Oracle Moves to In-Memory Analytics With Exalytics Appliance

By Chris Preimesberger  |  Posted 2011-10-03 Print this article Print

The Exalytics appliance, which won't be out for a few months, moves "at the speed of thought," CEO Larry Ellison said in his opening keynote.

SAN FRANCISCO -- Oracle OpenWorld 2011, like most mega-conferences of its type, is all about potential customers, analysts, integrators, partners and developers asking three main questions: a) What's next; b) how much; and c) when?

In Oracle's case, the answers this year are: a) Exalytics; b) undisclosed at this time; and c) undisclosed at this time. So how's that for getting the news facts together?

The big picture here is that Oracle now claims to have completed a fast, DRAM (dynamic memory) and NAND flash-based, big-data-type analytics server that runs its own software or that of Apache Hadoop or EMC Greenplum.

Never mind that at this point it's still vaporware to most people and that these things, when they do actually become widely available, will contain the most expensive components in storage. Never mind that once you buy into the Oracle world you're pretty much committed for life. Putting all those hesitancies aside, it's fun after all to think about how fast these might be and how much work they might be able to do in short spans of time.

Some Details Now Available

We do know some details about Exalytics (left). This soon-to-come (most likely by early 2012) in-memory appliance is Oracle's latest whiz-bang box full of IT goodness. Exalytics moves "at the speed of thought," is how CEO and co-founder Larry Ellison described it in his opening keynote Oct. 2 at the Moscone Center.

Exalytics is comprised of a Sun Fire X4470 M2 server, which is a four-socket, 3U-size box running Intel's multicore (in this case, 10 CPUs) Westmere-EX Xeon E7 processor. As such, it features 40 processors. Each box can store an impressive amount of 5TB to 10TB of deduplicated, compressed data in memory.

The secret sauce, however, begins with the solid-state innards: a full 1TB of DDR3 main memory and six flash disk drives packed onto the chassis. It features 40G bps Infiniband connectivity with optional 10GbE ports.

Oracle's parallelized TimesTen relational online transaction processing (OLTP) and Essbase parallel online analytical processing (OLAP) databases are what processes the Big Data workloads.

Travels at the 'Speed of Thought'

"This really is what we consider 'instantaneous in-memory response,'" Ellison said. "You cannot get any faster than this. The Essbase analytics are tuned specifically for in-memory processing. These things work basically at the speed of thought."

You have to hand it to Ellison for coming up with a catchphrase virtually every year at this conference, which has about 45,000 registrants this year. Or at least we should credit his speech writer.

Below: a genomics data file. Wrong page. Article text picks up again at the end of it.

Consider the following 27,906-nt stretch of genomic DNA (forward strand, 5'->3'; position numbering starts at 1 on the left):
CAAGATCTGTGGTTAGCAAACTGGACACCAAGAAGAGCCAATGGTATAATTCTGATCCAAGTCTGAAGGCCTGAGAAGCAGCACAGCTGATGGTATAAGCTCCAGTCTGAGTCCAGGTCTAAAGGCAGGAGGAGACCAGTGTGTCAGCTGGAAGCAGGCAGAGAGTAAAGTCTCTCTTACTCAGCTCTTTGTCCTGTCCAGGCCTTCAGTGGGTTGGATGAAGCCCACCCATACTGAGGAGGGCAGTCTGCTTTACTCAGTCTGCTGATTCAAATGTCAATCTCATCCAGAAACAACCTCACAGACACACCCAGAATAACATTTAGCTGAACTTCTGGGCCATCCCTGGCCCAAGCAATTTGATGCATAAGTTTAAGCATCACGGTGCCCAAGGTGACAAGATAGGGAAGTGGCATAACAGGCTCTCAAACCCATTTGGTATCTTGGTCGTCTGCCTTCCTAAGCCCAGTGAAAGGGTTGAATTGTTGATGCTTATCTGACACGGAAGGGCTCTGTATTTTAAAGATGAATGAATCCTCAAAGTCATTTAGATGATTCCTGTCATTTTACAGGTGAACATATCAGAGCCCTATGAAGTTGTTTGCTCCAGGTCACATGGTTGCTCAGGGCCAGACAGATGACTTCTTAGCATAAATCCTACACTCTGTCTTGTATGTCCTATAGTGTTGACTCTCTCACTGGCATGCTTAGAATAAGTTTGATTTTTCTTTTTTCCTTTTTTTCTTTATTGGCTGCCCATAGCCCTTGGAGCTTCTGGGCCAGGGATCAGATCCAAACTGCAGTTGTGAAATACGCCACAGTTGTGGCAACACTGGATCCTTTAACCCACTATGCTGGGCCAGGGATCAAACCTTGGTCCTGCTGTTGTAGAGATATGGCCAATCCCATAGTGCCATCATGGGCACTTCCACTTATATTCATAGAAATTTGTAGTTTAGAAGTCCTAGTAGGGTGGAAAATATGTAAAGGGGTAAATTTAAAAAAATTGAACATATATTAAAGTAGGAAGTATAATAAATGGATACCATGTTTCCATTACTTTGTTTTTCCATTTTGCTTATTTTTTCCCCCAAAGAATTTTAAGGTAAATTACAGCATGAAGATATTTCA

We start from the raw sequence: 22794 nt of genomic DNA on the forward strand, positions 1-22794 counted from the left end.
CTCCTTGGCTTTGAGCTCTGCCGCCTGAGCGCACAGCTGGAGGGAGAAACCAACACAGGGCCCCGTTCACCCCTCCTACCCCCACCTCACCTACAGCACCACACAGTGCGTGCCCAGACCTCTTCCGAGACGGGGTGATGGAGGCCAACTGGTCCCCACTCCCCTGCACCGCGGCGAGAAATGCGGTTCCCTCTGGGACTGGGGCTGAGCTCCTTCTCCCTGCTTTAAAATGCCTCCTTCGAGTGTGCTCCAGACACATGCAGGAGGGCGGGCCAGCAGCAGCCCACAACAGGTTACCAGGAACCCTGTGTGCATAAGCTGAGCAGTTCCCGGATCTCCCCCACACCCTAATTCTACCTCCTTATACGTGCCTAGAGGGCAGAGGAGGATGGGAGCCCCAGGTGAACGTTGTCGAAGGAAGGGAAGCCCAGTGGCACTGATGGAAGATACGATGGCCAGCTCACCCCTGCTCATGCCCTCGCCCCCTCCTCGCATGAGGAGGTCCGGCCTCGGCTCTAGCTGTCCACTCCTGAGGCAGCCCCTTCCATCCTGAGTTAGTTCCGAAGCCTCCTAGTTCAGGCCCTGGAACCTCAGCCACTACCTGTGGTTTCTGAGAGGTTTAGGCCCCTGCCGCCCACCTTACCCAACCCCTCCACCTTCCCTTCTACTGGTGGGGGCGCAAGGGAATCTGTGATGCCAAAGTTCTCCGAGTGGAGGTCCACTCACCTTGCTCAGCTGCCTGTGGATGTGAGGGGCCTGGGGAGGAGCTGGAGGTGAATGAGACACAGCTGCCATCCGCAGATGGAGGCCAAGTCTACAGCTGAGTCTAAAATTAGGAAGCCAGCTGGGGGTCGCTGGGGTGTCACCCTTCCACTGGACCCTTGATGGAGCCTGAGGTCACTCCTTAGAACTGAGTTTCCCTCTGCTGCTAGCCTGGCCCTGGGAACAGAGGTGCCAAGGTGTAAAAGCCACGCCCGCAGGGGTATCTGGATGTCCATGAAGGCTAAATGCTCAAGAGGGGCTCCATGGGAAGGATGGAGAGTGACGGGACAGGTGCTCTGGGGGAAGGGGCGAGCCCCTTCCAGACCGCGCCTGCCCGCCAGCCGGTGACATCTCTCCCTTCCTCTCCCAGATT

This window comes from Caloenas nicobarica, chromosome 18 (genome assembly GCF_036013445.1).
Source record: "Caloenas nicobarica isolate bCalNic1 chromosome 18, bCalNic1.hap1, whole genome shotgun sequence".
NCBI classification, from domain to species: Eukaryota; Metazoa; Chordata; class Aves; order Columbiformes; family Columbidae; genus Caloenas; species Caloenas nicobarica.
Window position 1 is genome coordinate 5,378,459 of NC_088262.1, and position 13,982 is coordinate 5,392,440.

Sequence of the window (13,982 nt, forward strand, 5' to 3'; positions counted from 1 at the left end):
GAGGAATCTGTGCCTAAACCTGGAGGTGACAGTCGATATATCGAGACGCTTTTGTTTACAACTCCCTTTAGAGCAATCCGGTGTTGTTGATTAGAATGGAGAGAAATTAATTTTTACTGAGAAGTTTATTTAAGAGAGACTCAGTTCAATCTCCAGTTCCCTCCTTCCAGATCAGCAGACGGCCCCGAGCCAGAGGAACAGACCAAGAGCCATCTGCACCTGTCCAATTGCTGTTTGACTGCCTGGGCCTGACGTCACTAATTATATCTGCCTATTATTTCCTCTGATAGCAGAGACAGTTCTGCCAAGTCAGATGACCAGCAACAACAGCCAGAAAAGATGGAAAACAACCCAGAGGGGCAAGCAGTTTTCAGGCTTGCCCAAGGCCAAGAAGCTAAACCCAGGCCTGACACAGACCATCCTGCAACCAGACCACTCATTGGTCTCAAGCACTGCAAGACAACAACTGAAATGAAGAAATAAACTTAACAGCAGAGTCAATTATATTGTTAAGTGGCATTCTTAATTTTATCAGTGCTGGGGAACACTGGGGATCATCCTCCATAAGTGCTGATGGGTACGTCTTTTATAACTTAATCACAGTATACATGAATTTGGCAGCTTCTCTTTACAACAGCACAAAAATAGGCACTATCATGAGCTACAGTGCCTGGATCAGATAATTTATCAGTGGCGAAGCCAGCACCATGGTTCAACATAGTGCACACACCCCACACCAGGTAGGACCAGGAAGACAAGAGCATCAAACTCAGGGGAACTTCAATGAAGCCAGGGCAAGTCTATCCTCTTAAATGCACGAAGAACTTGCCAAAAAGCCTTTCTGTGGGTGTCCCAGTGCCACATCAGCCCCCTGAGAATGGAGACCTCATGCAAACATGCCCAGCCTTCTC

Exalytics can scan an in-memory database at speeds of up to 200GB/sec. "To deliver data analytics at the speed of thought - faster than you can type - you have to change the interface because it moves so fast," Ellison told some 3,000 attendees Sunday night. "Before you finish asking a question, it can guess and give you the answer. Think of much more work you can get done because you can ask so many more questions."

Exalytics also parallelizes (try saying that word fast five times) analytics algorithms so that they run optimally across up to all 40 CPUs as needed, Ellison said.

Naturally, the Exalytics connects natively with the previous Oracle servers and storage arrays based on Sun Microsystems-created IT: the Exadata OLTP/data warehouse appliance (through an Infiniband link), the Exalogic database server (10GbE), all of its Sun and StorageTek disk and tape storage arrays, and all its EMC-affiliated storage.

Oracle OpenWorld 2011 continues through Oct. 6 at the Moscone Center. JavaOne, being held in conjunction, is at the Hilton.

Chris Preimesberger Chris Preimesberger was named Editor-in-Chief of Features & Analysis at eWEEK in November 2011. Previously he served eWEEK as Senior Writer, covering a range of IT sectors that include data center systems, cloud computing, storage, virtualization, green IT, e-discovery and IT governance. His blog, Storage Station, is considered a go-to information source. Chris won a national Folio Award for magazine writing in November 2011 for a cover story on and CEO-founder Marc Benioff, and he has served as a judge for the SIIA Codie Awards since 2005. In previous IT journalism, Chris was a founding editor of both IT Manager's Journal and and was managing editor of Software Development magazine. His diverse resume also includes: sportswriter for the Los Angeles Daily News, covering NCAA and NBA basketball, television critic for the Palo Alto Times Tribune, and Sports Information Director at Stanford University. He has served as a correspondent for The Associated Press, covering Stanford and NCAA tournament basketball, since 1983. He has covered a number of major events, including the 1984 Democratic National Convention, a Presidential press conference at the White House in 1993, the Emmy Awards (three times), two Rose Bowls, the Fiesta Bowl, several NCAA men's and women's basketball tournaments, a Formula One Grand Prix auto race, a heavyweight boxing championship bout (Ali vs. Spinks, 1978), and the 1985 Super Bowl. A 1975 graduate of Pepperdine University in Malibu, Calif., Chris has won more than a dozen regional and national awards for his work. He and his wife, Rebecca, have four children and reside in Redwood City, Calif.Follow on Twitter: editingwhiz

Submit a Comment

Loading Comments...
Manage your Newsletters: Login   Register My Newsletters

Rocket Fuel